Prolonged steroid therapy leads to increased unfilled resorption cavities, reduced osteoid, thinned trabeculae, and decreased production of new bone during each re- modeling cycle. They also prevent calcium absorption from the gut and increase urinary calcium excretion re- sulting in negative calcium balance. All patients planned for prolonged steroid use should be fully evaluated for the risk of osteoporosis and should receive calcium and vitamin D supplements. These agents have been rec- ommended for better musculoskeletal health and may reduce the risk of fractures in patients using long-term steroids. 22,23 Studies using the bisphosphonates have clearly shown the great efficacy of these agents in reduc- ing the risk of steroid-induced osteoporosis and frac- tures. 24 Diagnosis and approach to patients The World Health Organization (WHO) operation- ally defines osteoporosis as bone density 2.5 standard deviations (SD) below the mean for young white adult women. This diagnostic criterion, however, does not apply to premenopausal women and children. The fol- low-up BMD should not be done before (on average) 1-and-a-half to 2 years after starting any intervention and whenever there is a need for follow-up. 25 Newer measures of bone strength, such as ultra- sound, have been introduced. Recent prospective studies using quantitative ultrasound (QUS) scan- ners perform nearly as well as DXA for assessing bone health. 26 These techniques, however, cannot be used for diagnosing or following up patients with osteopo- rosis. Information regarding the efficacy in young pre- menopausal or early menopausal women is lacking. Clinical trials of pharmacologic therapies have utilized DXA, rather than QUS, for entry criterion in studies, and there is uncertainty whether the results of these tri- als can be generalized to patients identified by QUS to have a high risk of fracture. Accordingly, DXA scanning is still the gold standard for assessing risk. Results from the various ultrasound devices (at least 6 commercial devices) are available and are not interchangeable. 27 The launch of WHO technical report: Assessment of osteoporosis at the primary health care level and the related FRAX tool has been a major milestone toward helping health professionals worldwide to improve the iden- tification of patients at high risk of fracture for treat- ment. 28-32 However, the FRAX assessment does not tell one absolutely whom to treat, which remains a matter of clinical judgment. In many countries, guidelines are provided that are based on the expert opinion and/or on health economic grounds. In the absence of the lo- cal data, the committee suggests continuing to use the index on a trial basis using the reliable data from the USA (White) version of the FRAX tool in the index until the local data becomes available. The FRAX tool can be reached through the web page: .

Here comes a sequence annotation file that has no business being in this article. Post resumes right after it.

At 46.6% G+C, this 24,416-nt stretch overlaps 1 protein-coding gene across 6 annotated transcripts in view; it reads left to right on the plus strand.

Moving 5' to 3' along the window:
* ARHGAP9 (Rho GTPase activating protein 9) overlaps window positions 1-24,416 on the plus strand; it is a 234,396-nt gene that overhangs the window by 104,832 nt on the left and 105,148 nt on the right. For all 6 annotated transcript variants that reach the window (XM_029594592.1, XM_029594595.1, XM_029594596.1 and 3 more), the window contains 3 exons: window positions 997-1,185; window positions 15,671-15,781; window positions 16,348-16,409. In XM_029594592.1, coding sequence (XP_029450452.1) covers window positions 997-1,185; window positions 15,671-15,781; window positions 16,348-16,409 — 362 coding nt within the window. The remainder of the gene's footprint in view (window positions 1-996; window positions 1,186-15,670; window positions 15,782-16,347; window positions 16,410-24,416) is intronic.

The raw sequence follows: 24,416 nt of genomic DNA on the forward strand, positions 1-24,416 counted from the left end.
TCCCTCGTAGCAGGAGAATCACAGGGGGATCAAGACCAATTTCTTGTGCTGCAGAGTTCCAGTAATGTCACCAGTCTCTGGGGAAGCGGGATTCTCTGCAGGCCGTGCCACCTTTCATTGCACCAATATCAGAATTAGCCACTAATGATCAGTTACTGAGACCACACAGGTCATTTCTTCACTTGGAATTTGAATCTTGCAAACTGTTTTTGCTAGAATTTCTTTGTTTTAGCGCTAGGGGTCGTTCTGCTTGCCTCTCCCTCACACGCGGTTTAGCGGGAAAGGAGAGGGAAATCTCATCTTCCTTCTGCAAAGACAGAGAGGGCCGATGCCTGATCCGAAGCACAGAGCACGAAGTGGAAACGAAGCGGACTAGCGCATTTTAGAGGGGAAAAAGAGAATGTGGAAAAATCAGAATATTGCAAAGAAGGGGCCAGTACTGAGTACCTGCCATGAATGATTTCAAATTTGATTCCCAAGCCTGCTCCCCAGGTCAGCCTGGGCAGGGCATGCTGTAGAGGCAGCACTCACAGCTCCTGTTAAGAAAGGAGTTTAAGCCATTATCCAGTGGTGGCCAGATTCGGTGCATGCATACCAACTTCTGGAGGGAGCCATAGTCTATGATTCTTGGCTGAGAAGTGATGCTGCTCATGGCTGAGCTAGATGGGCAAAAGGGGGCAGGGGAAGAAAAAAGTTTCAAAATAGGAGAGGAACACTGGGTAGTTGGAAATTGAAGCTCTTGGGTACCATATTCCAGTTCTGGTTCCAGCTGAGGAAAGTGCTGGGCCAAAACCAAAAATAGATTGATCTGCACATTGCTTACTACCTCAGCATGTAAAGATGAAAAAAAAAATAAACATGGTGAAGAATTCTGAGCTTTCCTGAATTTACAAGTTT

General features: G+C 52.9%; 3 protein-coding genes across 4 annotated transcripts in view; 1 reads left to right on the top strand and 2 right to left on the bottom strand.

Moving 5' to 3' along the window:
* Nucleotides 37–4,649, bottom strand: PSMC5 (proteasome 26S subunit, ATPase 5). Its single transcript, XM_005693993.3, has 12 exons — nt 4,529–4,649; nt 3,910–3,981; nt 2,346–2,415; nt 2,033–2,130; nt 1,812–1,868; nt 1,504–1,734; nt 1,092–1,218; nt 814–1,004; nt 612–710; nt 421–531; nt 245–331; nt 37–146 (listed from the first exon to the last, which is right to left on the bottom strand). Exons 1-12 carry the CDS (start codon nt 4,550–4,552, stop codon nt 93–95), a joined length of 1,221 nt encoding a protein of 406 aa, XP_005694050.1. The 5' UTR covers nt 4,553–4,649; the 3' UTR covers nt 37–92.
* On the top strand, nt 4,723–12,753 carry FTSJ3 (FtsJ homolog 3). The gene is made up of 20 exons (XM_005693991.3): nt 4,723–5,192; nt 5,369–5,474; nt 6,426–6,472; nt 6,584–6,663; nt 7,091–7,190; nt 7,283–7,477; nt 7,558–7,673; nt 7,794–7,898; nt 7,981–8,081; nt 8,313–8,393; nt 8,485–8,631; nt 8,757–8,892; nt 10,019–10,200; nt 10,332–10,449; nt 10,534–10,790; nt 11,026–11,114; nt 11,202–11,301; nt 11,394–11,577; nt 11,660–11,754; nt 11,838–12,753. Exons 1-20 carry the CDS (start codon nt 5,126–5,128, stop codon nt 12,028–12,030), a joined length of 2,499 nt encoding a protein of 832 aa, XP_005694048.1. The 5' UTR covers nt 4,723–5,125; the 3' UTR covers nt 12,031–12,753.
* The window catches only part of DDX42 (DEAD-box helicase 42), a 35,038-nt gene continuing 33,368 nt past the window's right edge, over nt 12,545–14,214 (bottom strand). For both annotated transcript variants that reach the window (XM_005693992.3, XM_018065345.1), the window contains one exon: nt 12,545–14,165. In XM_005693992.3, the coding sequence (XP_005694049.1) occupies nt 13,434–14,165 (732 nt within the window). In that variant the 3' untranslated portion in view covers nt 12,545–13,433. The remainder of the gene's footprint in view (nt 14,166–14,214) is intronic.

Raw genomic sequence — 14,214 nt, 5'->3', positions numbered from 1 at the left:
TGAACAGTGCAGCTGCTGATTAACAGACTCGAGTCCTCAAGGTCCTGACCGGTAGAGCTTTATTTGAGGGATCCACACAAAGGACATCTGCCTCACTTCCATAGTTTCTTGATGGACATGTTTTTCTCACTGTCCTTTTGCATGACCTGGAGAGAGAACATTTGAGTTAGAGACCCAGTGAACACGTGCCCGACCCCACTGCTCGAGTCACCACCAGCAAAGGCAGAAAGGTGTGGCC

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- Winter '16
- The Land, postmenopausal osteoporosis